Statistics Canada has further identified a trend here. While we commonly attribute stagnation in industrial jobs to automation, globally there are more industrial jobs (paying higher wages) than ever before. Much of this has been transferred out of the United States due to trade policy, while the result of new global markets has been to create more jobs globally than have ever existed before. To that point, a study by Statistics Canada has shown that firms who use robotics – when controlling for other factors over a 20 year study – end up employing 15% more people than those who don’t. At the same time, those workers have more freedom, autonomy and equality among them in setting and achieving their goals.
None of this tells you what automation projects to invest in, but they do signal two important things: automation isn’t what puts people out of work, and automation that augments the productivity of your existing workforce will ultimately grow your business in the long run. Not to read too much into it, but you could say it’s possible that not using robots over the course of time will give you 15% less business. Not a precise science, but food for thought nonetheless.
While augmenting labor productivity is essential to growing a business, many of the cost overruns that industrial firms experience center on rework and wasted materials.
After falling at a record pace earlier in 2020, materials costs are soaring again. Taken in a global perspective, there are more jobs, more workers, more consumption and more competition for the same goods and materials used to make them. Rising prices here are what ultimately force a downcycle and compromise growth. Where industrial businesses are unable to manage materials costs, economies almost inevitably go into recession.
Unfortunately, this is most dangerous to industrial firms themselves. The shorter an economic cycle is, the more any firm in a capital-intensive sector is likely to face a loss on its investment. Rising materials costs mean waste is an essential factor in avoiding this. In fact, industrial materials costs have been at a systemic high point since the Great Recession of 2008-2009.
It’s not just scarcity that produces this, but also rising environmental concerns and the regulations to accompany them. While traditional arguments hold that any regulation inherently adds costs to a business model, the concept of “induced innovation” has gained popularity.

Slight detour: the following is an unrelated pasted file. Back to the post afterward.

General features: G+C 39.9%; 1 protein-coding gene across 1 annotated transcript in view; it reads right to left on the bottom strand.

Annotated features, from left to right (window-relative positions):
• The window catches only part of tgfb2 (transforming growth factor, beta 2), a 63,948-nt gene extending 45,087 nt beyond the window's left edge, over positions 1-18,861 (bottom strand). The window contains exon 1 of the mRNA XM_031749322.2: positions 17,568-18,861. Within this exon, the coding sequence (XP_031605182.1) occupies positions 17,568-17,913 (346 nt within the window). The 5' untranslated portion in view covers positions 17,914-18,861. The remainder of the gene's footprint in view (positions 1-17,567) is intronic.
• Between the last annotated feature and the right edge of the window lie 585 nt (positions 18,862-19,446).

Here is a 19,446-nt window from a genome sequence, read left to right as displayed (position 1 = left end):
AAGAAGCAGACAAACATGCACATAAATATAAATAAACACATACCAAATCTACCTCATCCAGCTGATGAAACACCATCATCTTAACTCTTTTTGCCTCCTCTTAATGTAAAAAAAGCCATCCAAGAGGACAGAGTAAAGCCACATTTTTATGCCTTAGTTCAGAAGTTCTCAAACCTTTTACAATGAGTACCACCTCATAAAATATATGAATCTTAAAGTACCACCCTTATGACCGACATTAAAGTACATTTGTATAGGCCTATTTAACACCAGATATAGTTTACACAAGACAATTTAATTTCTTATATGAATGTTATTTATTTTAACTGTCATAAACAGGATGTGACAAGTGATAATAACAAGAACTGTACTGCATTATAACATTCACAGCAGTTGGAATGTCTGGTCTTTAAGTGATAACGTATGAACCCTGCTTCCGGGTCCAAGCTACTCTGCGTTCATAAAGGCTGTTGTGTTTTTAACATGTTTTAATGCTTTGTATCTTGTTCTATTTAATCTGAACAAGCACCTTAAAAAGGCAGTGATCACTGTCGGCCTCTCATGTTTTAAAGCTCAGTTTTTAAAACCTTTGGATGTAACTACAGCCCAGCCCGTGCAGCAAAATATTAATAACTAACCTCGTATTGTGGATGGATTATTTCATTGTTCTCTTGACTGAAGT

In this framework, forcing industrial firms to work within new constraints or without certain hazardous materials ends up triggering a variety of innovations that ultimately achieve higher levels of efficiency and profitability. While this is a rosy picture, the clear positives of it are that technology-driven innovation can cut short any potential avenues for long term materials waste. This inherently adds a certain degree of flexibility to a business, but beyond dispelling the idea that environmental regulation adds costs, it’s important to understand that they are most likely to happen anyway.
A majority of Americans, for instance, now believe that the government should do more to protect the environment. This is broadly the case in North America and Western Europe, but is also increasingly popular in key areas across the globe: Eastern Europe, China and Southeast Asia. Environmental, Social and Governance (ESG) goals are viewed as a greater priority by the investment community, including some of the world’s largest investment funds.
Automation initiatives like those in robotics are already known to generate consumables savings of 20%, 30% or more. In this circumstance, automation can get ahead of “induced innovation”, but ultimately serves the greatest benefit of reducing materials costs per unit sold. If that can amount to 20 or 30% in materials savings, how much do you think you might be leaving on the table?